Dithering decision-makers, delays and division at Stormont are turning voters off politics, the new chairman of the Alliance Party has warned.
North Down councillor Andrew Muir was elected at the party's annual general meeting on Saturday, replacing Glyn Roberts.
Mr Muir is a member of Friends of the Earth, Amnesty International and the National Secular Society, and has been a councillor for the party since 2010.
"The politics of dither, delay, indecision and division are damaging public confidence in democracy evidenced by reducing voter turnout," he told the gathering in Newtownards.
"As a result of recent events and actions, Northern Ireland has been forced to choose between politics of hope, reconciliation and sharing over separation, intransigence and indecisiveness."
Mr Muir, who has a peace and conflict degree from the University of Ulster, said the promises of the Good Friday Agreement from 15 years ago remain to be fulfilled.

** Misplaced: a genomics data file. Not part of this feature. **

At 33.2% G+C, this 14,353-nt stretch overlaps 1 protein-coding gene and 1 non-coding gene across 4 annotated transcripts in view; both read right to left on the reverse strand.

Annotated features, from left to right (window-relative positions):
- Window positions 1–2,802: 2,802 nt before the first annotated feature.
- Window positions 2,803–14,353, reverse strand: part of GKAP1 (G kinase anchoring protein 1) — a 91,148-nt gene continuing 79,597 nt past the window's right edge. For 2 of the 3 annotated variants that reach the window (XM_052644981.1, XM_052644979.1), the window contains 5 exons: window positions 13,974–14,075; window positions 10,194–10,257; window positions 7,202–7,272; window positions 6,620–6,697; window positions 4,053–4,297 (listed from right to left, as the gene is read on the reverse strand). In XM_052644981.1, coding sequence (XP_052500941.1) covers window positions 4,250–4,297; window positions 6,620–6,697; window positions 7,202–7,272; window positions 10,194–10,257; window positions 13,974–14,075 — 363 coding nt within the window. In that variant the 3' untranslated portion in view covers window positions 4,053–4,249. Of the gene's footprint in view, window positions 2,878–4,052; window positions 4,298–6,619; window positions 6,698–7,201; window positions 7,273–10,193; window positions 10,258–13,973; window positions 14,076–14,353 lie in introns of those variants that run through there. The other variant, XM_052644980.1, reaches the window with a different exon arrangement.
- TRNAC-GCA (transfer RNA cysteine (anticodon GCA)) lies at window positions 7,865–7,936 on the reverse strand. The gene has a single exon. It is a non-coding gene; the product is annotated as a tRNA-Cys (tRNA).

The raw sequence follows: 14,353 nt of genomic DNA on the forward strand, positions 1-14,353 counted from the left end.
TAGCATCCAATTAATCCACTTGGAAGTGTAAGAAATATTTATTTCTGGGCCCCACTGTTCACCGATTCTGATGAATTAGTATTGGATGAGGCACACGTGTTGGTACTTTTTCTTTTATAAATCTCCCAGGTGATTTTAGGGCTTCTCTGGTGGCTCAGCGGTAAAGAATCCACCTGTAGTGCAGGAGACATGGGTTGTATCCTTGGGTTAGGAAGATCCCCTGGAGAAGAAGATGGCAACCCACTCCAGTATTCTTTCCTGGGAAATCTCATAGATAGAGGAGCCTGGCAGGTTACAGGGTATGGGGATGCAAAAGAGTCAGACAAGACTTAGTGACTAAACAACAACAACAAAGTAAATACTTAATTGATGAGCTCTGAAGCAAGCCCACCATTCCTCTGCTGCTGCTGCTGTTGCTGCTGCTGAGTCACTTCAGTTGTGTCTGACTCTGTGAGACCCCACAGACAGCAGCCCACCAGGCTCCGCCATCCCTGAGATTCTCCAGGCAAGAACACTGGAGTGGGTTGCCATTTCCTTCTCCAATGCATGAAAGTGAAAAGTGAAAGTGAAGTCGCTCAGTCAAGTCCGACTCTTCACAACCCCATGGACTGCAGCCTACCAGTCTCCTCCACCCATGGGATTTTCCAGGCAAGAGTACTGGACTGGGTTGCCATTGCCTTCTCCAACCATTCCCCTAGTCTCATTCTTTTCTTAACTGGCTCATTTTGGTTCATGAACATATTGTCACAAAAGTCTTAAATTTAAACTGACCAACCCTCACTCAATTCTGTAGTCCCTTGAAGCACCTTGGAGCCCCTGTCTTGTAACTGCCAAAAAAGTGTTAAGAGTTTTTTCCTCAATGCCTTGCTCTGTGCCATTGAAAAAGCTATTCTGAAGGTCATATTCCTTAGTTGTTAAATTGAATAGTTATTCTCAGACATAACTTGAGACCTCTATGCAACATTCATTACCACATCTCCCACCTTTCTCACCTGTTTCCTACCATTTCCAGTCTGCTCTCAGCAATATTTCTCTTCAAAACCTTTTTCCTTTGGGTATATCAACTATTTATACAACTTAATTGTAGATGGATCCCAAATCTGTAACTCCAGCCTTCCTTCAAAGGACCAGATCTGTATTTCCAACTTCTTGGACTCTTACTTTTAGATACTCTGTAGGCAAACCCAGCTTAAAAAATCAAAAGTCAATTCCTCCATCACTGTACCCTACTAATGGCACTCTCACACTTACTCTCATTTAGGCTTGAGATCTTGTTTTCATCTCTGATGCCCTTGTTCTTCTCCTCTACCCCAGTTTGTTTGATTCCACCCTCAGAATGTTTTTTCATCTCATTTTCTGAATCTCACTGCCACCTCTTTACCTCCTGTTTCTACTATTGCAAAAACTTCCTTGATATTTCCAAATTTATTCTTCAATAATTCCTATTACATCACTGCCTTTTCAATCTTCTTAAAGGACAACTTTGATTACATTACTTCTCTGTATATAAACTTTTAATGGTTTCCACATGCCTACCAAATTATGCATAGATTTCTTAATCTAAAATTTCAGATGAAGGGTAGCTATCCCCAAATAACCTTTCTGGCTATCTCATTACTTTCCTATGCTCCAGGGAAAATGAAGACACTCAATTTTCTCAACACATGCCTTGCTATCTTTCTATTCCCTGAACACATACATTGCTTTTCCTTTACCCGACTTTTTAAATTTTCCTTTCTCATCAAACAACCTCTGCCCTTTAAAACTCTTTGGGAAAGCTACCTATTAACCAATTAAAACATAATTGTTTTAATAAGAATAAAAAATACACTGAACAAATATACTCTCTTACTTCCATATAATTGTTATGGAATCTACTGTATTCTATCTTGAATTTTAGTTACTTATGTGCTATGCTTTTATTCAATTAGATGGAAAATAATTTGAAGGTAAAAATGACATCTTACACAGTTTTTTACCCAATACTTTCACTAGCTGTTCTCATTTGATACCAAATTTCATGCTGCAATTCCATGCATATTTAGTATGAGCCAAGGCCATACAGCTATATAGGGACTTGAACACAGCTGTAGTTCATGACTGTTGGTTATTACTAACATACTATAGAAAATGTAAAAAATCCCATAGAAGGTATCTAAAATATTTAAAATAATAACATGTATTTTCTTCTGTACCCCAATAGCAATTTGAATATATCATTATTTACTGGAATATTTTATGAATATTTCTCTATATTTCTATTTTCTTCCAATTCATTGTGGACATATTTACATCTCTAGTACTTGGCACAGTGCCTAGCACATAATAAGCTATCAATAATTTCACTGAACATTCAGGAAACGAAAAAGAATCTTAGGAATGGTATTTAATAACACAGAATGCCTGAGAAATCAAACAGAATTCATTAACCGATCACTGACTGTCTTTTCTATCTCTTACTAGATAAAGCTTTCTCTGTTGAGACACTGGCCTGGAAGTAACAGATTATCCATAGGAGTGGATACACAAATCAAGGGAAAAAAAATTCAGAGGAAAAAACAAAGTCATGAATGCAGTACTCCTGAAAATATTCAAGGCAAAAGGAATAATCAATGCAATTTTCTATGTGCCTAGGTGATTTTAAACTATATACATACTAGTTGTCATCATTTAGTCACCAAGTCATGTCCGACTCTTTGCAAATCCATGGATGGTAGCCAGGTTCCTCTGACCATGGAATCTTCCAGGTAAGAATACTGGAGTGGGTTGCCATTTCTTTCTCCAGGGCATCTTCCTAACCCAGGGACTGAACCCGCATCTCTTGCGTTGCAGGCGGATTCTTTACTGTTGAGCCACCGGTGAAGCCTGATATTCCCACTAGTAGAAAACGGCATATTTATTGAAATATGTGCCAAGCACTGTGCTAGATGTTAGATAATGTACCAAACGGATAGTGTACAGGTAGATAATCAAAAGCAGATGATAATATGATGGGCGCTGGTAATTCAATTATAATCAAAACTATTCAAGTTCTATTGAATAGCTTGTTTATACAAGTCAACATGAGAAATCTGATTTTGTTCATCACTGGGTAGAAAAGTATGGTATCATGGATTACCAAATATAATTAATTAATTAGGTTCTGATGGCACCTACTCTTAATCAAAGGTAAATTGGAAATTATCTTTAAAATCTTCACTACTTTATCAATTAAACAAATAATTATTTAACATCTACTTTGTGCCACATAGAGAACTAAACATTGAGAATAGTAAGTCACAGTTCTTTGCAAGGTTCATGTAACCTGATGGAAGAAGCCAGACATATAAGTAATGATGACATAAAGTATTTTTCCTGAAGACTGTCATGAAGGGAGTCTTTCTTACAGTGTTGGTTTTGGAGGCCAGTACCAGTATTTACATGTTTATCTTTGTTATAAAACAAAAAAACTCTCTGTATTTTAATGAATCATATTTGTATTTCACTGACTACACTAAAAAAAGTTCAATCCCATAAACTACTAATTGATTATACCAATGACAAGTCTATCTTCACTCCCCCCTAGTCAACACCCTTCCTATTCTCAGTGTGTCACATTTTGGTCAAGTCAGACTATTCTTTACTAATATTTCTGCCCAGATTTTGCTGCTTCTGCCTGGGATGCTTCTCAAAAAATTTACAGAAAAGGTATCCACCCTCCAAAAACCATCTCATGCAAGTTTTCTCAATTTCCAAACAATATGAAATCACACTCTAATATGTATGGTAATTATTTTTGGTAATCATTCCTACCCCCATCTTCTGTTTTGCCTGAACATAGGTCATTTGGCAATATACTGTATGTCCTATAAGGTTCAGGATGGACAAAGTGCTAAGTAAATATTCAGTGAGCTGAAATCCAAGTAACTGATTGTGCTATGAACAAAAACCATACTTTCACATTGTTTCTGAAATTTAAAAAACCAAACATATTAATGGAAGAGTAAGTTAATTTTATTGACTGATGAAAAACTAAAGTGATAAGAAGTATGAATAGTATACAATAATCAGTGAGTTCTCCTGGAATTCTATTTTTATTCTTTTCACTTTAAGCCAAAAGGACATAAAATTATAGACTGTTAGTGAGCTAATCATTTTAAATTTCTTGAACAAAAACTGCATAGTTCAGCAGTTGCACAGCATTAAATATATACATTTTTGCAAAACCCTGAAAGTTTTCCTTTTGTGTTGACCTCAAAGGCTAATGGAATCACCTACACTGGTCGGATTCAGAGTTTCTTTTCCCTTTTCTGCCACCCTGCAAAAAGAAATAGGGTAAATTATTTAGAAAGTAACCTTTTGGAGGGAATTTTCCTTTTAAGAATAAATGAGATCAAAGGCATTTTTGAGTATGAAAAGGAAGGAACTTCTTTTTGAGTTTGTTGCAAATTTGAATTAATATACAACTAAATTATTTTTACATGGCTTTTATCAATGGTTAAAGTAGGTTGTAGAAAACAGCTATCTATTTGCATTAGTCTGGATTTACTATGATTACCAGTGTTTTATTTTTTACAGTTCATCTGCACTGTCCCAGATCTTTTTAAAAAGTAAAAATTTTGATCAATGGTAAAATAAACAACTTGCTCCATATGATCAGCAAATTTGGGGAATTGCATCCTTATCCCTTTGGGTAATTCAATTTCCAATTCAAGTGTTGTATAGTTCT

"The Alliance Party is determined to continue providing positive leadership to build a shared future and take the difficult decisions to build an open, welcoming and inclusive shared society," Mr Muir said.
"The new beginning promised within the Good Friday Agreement remains as necessary today as it was on Good Friday in 1998 and must be realised to meet the hopes and desires expressed by the overwhelming majority of people who voted in favour of the agreement 15 years ago, choosing 'Yes' over 'No'," he added.
"As someone born after the establishment of the Alliance Party, I am younger than Alliance but remember the background against which the party was founded.
"Whilst levels of violence have thankfully reduced, battle for peace, reconciliation and resolution of the difficult issues which have divided our society for decades remains."